Cerebral Oximetry and Neurocognitive Functions in Cardiosurgical Patients
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|ClinicalTrials.gov Identifier: NCT00917124|
Recruitment Status : Completed
First Posted : June 10, 2009
Results First Posted : August 7, 2013
Last Update Posted : July 8, 2015
|Condition or disease||Intervention/treatment||Phase|
|Coronary Artery Disease Postoperative Cognitive Dysfunction Neurological Impairment||Device: INVOS||Not Applicable|
Neurologic complications are major cause of morbidity following coronary artery bypass graft surgery.
The neurologic injuries range in severity from subclinical cognitive changes to fatal brain injury and death. These complications represent a big impact on overall morbidity, and mortality in association with increased costs and length of hospital stay. The social impact is also very important with consequences on patients' quality of life. Several studies reported the incidence of cognitive decline after cardiac surgery that ranges from 30 to 80%. The most common etiologies are embolization and hypoperfusion of the brain.
The In Vivo Optical Spectroscopy (INVOS) system uses near-infrared spectroscopy (NIRS) and provides noninvasive and continuous information on changes in regional oxygen saturation of blood in the brain (rSO2). When rSO2 decline occurs it can be responded with simple interventions to prevent a brain injury. These interventions include: repositioning of the head or perfusion cannulae, increasing arterial carbon dioxide tension, increasing oxygen inspiration concentration, increasing arterial blood pressure, adjusting pump flow rate, temperature decreasing, increasing of anesthetic depth and blood transfusion.
Recent studies reported that intraoperative cerebral oxygen desaturation is associated with early postoperative neuropsychological dysfunction in patients undergoing cardiac surgery.
Neurocognitive function can be assessed with battery of standardized neurocognitive tests. Mini Mental State Examination, Color Trail Test, Grooved Pegboard Test are easy to perform bedside tests that test orientation, registration, attention, calculation, recall, language and complex visual-motor coordination.
|Study Type :||Interventional (Clinical Trial)|
|Actual Enrollment :||200 participants|
|Intervention Model:||Parallel Assignment|
|Masking:||Double (Participant, Investigator)|
|Primary Purpose:||Supportive Care|
|Official Title:||Influence of Intraoperative Monitoring of Cerebral Oximetry on Neurocognitive Function After Coronary Artery Bypass Surgery: Randomized, Prospective Study|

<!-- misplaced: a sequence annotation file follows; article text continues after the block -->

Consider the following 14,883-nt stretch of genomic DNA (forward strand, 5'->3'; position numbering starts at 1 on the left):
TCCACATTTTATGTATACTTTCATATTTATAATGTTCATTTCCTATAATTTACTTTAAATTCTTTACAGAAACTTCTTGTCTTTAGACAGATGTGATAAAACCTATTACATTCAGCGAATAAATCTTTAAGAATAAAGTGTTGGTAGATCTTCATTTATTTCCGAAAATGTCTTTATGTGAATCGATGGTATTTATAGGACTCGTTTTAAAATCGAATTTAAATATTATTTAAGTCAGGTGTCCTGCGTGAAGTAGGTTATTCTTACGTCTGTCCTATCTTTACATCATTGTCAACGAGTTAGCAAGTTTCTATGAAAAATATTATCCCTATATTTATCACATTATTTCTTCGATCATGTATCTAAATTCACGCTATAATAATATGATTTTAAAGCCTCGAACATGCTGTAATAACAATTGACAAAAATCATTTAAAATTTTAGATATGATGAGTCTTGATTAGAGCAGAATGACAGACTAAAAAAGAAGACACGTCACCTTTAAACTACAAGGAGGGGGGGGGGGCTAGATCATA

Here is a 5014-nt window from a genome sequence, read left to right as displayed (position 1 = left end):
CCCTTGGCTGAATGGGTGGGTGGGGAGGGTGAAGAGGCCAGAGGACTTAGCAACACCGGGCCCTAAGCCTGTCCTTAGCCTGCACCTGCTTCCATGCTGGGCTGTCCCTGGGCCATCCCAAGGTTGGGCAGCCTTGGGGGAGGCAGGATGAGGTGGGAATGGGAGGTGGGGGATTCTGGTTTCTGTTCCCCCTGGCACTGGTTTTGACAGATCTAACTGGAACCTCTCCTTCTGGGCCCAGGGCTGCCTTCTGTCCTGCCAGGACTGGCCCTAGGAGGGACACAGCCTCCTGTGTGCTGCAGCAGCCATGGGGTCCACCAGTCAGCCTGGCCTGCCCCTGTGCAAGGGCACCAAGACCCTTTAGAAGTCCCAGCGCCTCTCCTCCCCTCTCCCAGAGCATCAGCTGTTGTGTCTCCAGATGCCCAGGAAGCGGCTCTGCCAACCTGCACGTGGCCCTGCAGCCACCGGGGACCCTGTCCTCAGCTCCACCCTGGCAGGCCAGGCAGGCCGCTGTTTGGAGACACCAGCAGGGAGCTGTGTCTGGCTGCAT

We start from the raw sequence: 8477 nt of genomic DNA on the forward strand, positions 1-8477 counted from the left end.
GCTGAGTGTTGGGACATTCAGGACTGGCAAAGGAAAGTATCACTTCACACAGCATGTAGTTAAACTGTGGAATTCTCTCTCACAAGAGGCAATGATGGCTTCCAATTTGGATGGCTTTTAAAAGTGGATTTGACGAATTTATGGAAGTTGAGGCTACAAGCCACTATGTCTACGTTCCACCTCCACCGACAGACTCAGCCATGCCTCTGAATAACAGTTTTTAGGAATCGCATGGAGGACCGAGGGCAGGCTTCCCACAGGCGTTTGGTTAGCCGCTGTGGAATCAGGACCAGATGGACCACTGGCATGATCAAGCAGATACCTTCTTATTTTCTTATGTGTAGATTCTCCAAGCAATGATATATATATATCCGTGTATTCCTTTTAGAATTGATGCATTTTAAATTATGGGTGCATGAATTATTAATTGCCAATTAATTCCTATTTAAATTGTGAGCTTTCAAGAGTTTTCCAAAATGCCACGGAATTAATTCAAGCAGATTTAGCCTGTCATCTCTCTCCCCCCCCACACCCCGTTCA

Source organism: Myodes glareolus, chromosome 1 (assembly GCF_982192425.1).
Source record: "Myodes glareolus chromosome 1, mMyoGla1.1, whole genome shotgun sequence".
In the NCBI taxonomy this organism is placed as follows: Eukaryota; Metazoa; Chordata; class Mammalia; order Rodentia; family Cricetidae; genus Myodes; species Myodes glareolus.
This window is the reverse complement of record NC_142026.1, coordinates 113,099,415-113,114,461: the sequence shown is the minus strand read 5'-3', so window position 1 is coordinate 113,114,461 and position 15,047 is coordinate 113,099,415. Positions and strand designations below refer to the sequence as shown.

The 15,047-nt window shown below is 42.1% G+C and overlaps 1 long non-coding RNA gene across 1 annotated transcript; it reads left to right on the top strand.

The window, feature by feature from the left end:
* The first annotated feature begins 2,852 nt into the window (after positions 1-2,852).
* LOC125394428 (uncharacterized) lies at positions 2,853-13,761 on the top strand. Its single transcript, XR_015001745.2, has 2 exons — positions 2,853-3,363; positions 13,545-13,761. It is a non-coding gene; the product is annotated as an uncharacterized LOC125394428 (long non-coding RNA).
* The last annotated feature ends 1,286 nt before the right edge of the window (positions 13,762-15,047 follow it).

|Study Start Date :||June 2009|
|Actual Primary Completion Date :||September 2010|
|Actual Study Completion Date :||September 2010|
Active Comparator: INVOS
INVOS : Cerebral oxygenation (rSO2) monitoring with INVOS. If rSO2 decreased for more than 20% from patient's baseline value, simple interventions were performed to prevent brain injury. These interventions included: repositioning of head or perfusion cannulae, increasing arterial carbon dioxide tension, increasing oxygen inspiration concentration, increasing arterial blood pressure, adjusting pump flow rate, temperature decreasing, increasing of anesthetic depth and blood transfusion.
Monitoring cerebral oxygenation (rSO2) with INVOS. When rSO2 decline occur it can be responded with simple interventions to prevent a brain injury including: repositioning of the head or perfusion cannulae to avoid mechanical obstruction of cerebral blood flow, increasing arterial carbon dioxide tension within normal referent values, increasing oxygen inspiration concentration to maintain adequate tissue oxygen saturation, increasing arterial blood pressure, pump flow rate and cardiac index, temperature decreasing and increasing of anesthetic depth to reduce cerebral oxygen consumption and blood transfusion if hematocrit decreases below 22%.
None of the interventions are outside the range of good clinical practice.
No Intervention: CONTROL
The CONTROL arm did not have INVOS or any other cerebral oxygenation monitoring, so interventions to control cerebral oxygenation were not performed.
- Difference in Incidence of Cognitive Impairment Between Groups. Change Between Preoperative and Postoperative Cognitive Function Was Assessed by Performing Standardized Neurocognitive Tests. [ Time Frame: preoperative, 7 days postoperative ]
The Mini-Mental State Examination (MMSE) total score is calculated by summing the item scores across several aspects of cognition. The maximum possible total score is 30 points.
Color Trials Test (CTT) measures sustained visual attention, visual scanning and graphomotor skills. The examiner records the length of time (in seconds) required by the patient to rapidly draw a line connecting the circles numbered 1 through 25 in consecutive order.
Grooved-Pegboard test (GP test) is manipulative dexterity test that contains twenty-five holes with randomly positioned slots and pegs which have a key along one side. Pegs must be rotated to match the hole before they can be inserted. The examiner records the time in seconds.
Cognitive impairment was defined as a decline in postoperative performance in one or more tests: decrease of MMSE score three points or more from baseline and decrease of one standard deviation or more in performance on CTT 1 and GP tests
- Evidence of Coma, Stupor, Cerebral Insult, Delirium, Ventilation Longer Than 24 Hours, Myocardial Infarction, Atrial Fibrillation, Dialysis, Reoperation for Bleeding, Infection, Hospital Stay > 7 Days [ Time Frame: 7 postoperative days ]
To learn more about this study, you or your doctor may contact the study research staff using the contact information provided by the sponsor.
Please refer to this study by its ClinicalTrials.gov identifier (NCT number): NCT00917124
|University Hospital Center Zagreb|
|Zagreb, Croatia, 10000|
|Principal Investigator:||Zeljko Colak, MD||Clinical Hospital Centre Zagreb|